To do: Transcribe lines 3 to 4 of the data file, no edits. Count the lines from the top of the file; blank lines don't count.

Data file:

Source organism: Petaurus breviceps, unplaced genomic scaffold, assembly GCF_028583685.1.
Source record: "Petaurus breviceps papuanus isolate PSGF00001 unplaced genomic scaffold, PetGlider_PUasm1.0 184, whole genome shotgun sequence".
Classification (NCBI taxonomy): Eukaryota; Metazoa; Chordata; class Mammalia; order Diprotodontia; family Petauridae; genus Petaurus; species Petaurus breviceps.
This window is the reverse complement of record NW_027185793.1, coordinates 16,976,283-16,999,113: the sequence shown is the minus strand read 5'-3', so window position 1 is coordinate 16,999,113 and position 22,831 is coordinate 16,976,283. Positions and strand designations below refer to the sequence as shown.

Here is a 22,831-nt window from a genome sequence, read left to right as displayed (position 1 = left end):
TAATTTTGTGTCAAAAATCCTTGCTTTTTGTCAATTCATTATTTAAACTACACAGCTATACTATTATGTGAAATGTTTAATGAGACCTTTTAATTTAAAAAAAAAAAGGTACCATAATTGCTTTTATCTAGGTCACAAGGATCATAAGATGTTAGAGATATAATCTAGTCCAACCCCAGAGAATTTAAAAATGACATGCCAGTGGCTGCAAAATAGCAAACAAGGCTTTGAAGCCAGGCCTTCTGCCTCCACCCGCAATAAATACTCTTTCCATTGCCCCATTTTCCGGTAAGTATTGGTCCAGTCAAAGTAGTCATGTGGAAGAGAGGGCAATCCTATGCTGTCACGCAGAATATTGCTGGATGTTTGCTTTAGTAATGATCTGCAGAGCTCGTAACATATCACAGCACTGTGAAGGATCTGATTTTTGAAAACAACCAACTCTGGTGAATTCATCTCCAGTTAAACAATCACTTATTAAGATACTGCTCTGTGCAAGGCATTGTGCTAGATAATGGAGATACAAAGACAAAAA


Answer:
Classification (NCBI taxonomy): Eukaryota; Metazoa; Chordata; class Mammalia; order Diprotodontia; family Petauridae; genus Petaurus; species Petaurus breviceps.
This window is the reverse complement of record NW_027185793.1, coordinates 16,976,283-16,999,113: the sequence shown is the minus strand read 5'-3', so window position 1 is coordinate 16,999,113 and position 22,831 is coordinate 16,976,283. Positions and strand designations below refer to the sequence as shown.